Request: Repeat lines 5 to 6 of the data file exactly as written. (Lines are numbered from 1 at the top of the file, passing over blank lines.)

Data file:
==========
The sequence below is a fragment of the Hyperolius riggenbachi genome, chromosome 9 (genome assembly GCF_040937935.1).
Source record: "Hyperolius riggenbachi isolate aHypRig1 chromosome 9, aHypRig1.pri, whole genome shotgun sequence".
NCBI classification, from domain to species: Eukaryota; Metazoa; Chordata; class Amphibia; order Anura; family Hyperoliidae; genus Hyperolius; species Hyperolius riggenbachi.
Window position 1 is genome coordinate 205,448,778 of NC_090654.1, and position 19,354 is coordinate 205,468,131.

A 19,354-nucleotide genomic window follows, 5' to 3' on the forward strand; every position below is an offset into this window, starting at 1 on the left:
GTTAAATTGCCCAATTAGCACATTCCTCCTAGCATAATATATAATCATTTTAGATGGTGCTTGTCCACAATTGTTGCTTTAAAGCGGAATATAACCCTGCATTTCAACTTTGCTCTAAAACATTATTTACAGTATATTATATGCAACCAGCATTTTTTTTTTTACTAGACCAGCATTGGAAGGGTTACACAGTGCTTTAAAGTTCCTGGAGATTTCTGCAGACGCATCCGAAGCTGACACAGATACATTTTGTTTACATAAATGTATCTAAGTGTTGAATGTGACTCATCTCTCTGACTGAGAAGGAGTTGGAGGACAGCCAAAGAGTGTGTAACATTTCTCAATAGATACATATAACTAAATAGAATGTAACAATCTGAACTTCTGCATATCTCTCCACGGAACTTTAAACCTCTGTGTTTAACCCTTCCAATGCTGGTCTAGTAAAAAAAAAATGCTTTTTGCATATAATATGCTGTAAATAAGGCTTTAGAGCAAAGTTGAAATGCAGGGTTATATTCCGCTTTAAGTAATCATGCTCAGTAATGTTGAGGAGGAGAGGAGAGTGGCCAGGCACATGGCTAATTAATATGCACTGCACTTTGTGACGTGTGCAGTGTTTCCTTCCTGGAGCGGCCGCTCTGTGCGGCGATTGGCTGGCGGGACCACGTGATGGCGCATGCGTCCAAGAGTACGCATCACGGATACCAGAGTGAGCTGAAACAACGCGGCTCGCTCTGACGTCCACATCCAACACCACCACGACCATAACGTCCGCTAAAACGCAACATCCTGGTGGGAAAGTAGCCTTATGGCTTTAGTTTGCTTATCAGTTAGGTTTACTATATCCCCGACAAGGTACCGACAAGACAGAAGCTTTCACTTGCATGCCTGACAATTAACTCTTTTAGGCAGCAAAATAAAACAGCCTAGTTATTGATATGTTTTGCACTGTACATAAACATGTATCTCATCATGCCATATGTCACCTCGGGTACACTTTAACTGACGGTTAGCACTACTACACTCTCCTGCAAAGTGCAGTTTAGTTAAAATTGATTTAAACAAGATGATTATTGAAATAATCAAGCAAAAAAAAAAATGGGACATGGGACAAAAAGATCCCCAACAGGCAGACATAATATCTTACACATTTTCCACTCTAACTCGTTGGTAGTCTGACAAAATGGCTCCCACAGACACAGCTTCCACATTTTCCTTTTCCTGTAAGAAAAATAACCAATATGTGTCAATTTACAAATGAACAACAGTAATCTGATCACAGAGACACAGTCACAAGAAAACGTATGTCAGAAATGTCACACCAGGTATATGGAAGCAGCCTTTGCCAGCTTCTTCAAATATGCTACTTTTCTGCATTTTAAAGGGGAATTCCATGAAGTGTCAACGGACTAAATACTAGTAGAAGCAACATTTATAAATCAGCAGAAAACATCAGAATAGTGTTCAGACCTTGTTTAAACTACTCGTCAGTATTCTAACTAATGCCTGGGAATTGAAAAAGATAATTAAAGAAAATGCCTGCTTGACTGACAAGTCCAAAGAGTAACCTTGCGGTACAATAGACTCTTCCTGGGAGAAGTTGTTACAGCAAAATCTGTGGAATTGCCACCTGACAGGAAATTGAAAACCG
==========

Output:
A 19,354-nucleotide genomic window follows, 5' to 3' on the forward strand; every position below is an offset into this window, starting at 1 on the left:
GTTAAATTGCCCAATTAGCACATTCCTCCTAGCATAATATATAATCATTTTAGATGGTGCTTGTCCACAATTGTTGCTTTAAAGCGGAATATAACCCTGCATTTCAACTTTGCTCTAAAACATTATTTACAGTATATTATATGCAACCAGCATTTTTTTTTTTACTAGACCAGCATTGGAAGGGTTACACAGTGCTTTAAAGTTCCTGGAGATTTCTGCAGACGCATCCGAAGCTGACACAGATACATTTTGTTTACATAAATGTATCTAAGTGTTGAATGTGACTCATCTCTCTGACTGAGAAGGAGTTGGAGGACAGCCAAAGAGTGTGTAACATTTCTCAATAGATACATATAACTAAATAGAATGTAACAATCTGAACTTCTGCATATCTCTCCACGGAACTTTAAACCTCTGTGTTTAACCCTTCCAATGCTGGTCTAGTAAAAAAAAAATGCTTTTTGCATATAATATGCTGTAAATAAGGCTTTAGAGCAAAGTTGAAATGCAGGGTTATATTCCGCTTTAAGTAATCATGCTCAGTAATGTTGAGGAGGAGAGGAGAGTGGCCAGGCACATGGCTAATTAATATGCACTGCACTTTGTGACGTGTGCAGTGTTTCCTTCCTGGAGCGGCCGCTCTGTGCGGCGATTGGCTGGCGGGACCACGTGATGGCGCATGCGTCCAAGAGTACGCATCACGGATACCAGAGTGAGCTGAAACAACGCGGCTCGCTCTGACGTCCACATCCAACACCACCACGACCATAACGTCCGCTAAAACGCAACATCCTGGTGGGAAAGTAGCCTTATGGCTTTAGTTTGCTTATCAGTTAGGTTTACTATATCCCCGACAAGGTACCGACAAGACAGAAGCTTTCACTTGCATGCCTGACAATTAACTCTTTTAGGCAGCAAAATAAAACAGCCTAGTTATTGATATGTTTTGCACTGTACATAAACATGTATCTCATCATGCCATATGTCACCTCGGGTACACTTTAACTGACGGTTAGCACTACTACACTCTCCTGCAAAGTGCAGTTTAGTTAAAATTGATTTAAACAAGATGATTATTGAAATAATCAAGCAAAAAAAAAAATGGGACATGGGACAAAAAGATCCCCAACAGGCAGACATAATATCTTACACATTTTCCACTCTAACTCGTTGGTAGTCTGACAAAATGGCTCCCACAGACACAGCTTCCACATTTTCCTTTTCCTGTAAGAAAAATAACCAATATGTGTCAATTTACAAATGAACAACAGTAATCTGATCACAGAGACACAGTCACAAGAAAACGTATGTCAGAAATGTCACACCAGGTATATGGAAGCAGCCTTTGCCAGCTTCTTCAAATATGCTACTTTTCTGCATTTTAAAGGGGAATTCCATGAAGTGTCAACGGACTAAATACTAGTAGAAGCAACATTTATAAATCAGCAGAAAACATCAGAATAGTGTTCAGACCTTGTTTAAACTACTCGTCAGTATTCTAACTAATGCCTGGGAATTGAAAAAGATAATTAAAGAAAATGCCTGCTTGACTGACAAGTCCAAAGAGTAACCTTGCGGTACAATAGACTCTTCCTGGGAGAAGTTGTTACAGCAAAATCTGTGGAATTGCCACCTGACAGGAAATTGAAAACCG